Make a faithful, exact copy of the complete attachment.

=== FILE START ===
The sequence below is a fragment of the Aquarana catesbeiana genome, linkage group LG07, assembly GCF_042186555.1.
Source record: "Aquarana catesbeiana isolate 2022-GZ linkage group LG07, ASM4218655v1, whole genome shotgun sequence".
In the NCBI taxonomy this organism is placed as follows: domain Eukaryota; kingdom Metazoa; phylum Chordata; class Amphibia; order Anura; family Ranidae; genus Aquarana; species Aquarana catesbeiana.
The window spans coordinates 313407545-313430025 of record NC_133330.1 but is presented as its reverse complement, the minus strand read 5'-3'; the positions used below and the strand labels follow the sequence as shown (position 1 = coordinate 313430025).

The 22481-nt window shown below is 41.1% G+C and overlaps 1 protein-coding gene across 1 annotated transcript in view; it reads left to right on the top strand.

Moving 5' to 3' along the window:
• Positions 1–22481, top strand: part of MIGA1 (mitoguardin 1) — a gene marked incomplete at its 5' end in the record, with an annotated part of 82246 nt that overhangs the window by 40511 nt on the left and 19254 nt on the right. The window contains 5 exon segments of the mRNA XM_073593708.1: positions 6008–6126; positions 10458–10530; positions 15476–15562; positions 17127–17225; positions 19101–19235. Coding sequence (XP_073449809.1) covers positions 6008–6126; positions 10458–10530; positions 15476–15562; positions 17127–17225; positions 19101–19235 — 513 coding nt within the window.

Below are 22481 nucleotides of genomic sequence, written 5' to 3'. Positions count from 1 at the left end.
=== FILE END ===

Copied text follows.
The sequence below is a fragment of the Aquarana catesbeiana genome, linkage group LG07, assembly GCF_042186555.1.
Source record: "Aquarana catesbeiana isolate 2022-GZ linkage group LG07, ASM4218655v1, whole genome shotgun sequence".
In the NCBI taxonomy this organism is placed as follows: domain Eukaryota; kingdom Metazoa; phylum Chordata; class Amphibia; order Anura; family Ranidae; genus Aquarana; species Aquarana catesbeiana.
The window spans coordinates 313407545-313430025 of record NC_133330.1 but is presented as its reverse complement, the minus strand read 5'-3'; the positions used below and the strand labels follow the sequence as shown (position 1 = coordinate 313430025).

The 22481-nt window shown below is 41.1% G+C and overlaps 1 protein-coding gene across 1 annotated transcript in view; it reads left to right on the top strand.

Moving 5' to 3' along the window:
• Positions 1–22481, top strand: part of MIGA1 (mitoguardin 1) — a gene marked incomplete at its 5' end in the record, with an annotated part of 82246 nt that overhangs the window by 40511 nt on the left and 19254 nt on the right. The window contains 5 exon segments of the mRNA XM_073593708.1: positions 6008–6126; positions 10458–10530; positions 15476–15562; positions 17127–17225; positions 19101–19235. Coding sequence (XP_073449809.1) covers positions 6008–6126; positions 10458–10530; positions 15476–15562; positions 17127–17225; positions 19101–19235 — 513 coding nt within the window.

Below are 22481 nucleotides of genomic sequence, written 5' to 3'. Positions count from 1 at the left end.